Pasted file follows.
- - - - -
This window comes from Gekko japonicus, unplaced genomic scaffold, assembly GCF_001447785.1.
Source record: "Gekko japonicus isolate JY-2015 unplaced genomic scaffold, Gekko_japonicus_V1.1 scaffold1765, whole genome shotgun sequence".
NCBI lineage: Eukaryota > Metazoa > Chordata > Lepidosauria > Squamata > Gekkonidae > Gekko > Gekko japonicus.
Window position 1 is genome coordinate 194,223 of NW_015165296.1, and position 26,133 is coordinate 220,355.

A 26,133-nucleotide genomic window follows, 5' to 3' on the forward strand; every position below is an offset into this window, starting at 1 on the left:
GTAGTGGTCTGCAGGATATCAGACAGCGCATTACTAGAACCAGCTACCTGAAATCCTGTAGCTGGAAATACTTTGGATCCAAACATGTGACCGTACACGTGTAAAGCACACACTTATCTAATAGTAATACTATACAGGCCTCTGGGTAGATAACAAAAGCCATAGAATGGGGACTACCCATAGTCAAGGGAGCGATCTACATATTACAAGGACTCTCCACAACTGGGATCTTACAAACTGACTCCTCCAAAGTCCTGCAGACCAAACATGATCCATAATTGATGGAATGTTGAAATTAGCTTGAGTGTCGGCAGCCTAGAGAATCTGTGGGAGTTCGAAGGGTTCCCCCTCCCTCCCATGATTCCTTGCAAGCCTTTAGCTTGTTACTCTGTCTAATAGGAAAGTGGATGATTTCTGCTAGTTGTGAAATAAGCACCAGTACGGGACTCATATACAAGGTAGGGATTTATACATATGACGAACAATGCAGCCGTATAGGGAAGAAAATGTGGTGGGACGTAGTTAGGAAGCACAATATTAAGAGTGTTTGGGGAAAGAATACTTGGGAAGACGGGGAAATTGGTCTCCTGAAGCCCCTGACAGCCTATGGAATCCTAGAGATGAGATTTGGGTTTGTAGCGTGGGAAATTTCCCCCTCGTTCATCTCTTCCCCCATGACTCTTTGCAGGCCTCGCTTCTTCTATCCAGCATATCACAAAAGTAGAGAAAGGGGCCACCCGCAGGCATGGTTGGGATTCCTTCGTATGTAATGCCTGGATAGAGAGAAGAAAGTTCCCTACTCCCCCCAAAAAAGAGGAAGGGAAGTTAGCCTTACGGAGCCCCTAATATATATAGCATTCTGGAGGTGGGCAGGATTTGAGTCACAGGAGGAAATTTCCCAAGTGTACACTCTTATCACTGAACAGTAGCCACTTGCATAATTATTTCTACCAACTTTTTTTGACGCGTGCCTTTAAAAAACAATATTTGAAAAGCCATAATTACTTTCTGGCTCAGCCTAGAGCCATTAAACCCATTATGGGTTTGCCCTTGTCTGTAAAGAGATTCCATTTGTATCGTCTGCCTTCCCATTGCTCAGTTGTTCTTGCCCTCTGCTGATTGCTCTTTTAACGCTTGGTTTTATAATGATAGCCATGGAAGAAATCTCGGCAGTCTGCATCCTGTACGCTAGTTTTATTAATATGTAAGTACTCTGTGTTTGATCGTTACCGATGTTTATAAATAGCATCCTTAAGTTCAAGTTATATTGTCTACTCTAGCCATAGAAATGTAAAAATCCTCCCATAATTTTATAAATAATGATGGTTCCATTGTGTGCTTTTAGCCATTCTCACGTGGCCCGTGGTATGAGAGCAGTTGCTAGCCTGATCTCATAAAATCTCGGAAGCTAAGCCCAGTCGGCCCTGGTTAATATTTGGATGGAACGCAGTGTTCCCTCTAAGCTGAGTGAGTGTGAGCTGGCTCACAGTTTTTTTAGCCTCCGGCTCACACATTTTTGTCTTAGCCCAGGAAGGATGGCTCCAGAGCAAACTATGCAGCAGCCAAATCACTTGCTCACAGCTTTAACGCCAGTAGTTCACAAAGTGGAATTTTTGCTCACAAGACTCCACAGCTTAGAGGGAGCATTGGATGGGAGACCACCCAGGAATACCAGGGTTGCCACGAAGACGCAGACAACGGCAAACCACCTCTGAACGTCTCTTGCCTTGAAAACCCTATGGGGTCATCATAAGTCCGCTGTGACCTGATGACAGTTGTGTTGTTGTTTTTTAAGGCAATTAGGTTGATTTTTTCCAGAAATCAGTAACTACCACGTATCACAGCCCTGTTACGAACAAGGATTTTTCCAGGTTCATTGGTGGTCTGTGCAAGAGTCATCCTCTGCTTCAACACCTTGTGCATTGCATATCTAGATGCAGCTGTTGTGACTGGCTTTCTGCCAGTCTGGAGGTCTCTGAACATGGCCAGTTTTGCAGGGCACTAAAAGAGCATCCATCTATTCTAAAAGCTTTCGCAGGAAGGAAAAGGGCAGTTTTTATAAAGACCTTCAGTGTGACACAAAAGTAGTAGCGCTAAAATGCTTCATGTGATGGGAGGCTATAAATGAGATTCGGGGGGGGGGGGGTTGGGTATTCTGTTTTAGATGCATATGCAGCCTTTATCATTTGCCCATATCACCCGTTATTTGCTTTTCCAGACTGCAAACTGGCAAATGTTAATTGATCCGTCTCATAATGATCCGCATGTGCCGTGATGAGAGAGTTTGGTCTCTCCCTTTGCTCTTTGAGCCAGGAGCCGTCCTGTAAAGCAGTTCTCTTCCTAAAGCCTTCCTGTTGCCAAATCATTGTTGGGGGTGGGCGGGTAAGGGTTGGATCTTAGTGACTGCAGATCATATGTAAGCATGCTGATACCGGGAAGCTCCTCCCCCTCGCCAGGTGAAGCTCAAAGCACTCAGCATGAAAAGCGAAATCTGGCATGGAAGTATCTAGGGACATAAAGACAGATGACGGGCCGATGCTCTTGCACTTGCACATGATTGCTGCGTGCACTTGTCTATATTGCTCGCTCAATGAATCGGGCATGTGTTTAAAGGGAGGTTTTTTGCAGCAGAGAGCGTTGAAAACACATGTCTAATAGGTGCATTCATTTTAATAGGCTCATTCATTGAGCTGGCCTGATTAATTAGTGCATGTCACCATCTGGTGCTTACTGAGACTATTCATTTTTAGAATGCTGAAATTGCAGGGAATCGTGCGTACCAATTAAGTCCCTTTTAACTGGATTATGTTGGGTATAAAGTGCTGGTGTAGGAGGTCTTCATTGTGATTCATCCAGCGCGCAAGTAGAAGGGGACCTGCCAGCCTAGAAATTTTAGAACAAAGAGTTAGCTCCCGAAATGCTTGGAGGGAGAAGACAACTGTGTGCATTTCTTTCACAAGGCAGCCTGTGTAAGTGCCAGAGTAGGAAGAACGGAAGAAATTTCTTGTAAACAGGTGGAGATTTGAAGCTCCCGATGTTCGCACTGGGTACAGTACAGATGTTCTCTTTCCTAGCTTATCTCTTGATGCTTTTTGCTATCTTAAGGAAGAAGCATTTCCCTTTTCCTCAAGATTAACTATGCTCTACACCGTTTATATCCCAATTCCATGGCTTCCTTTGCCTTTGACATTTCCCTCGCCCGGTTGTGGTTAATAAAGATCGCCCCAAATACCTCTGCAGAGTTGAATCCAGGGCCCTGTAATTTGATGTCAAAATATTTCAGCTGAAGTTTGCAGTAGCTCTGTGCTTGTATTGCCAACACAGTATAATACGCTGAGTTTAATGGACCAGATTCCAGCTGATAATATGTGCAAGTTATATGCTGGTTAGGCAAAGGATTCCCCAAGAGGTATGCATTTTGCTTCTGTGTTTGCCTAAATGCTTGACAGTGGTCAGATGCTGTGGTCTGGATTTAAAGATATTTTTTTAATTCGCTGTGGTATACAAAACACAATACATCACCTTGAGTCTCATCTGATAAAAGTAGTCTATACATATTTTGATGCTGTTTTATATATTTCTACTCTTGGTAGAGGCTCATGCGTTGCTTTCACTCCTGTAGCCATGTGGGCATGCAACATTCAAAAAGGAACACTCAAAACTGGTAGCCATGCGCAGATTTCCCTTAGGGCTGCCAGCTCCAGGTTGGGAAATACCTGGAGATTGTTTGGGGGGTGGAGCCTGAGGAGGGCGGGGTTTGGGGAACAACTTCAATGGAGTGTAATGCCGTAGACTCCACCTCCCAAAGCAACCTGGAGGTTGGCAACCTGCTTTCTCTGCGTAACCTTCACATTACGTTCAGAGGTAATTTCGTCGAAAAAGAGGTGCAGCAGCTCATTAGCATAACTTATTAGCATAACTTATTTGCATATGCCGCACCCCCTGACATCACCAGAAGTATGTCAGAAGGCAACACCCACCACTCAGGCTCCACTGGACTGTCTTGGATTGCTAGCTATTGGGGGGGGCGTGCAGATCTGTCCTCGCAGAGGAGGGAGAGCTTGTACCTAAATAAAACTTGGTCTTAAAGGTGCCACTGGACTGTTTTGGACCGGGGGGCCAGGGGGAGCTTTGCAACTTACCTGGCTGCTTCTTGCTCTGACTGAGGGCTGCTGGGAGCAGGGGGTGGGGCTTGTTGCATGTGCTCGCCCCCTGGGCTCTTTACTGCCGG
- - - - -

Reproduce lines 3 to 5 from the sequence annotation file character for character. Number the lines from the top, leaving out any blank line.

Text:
NCBI lineage: Eukaryota > Metazoa > Chordata > Lepidosauria > Squamata > Gekkonidae > Gekko > Gekko japonicus.
Window position 1 is genome coordinate 194,223 of NW_015165296.1, and position 26,133 is coordinate 220,355.

A 26,133-nucleotide genomic window follows, 5' to 3' on the forward strand; every position below is an offset into this window, starting at 1 on the left: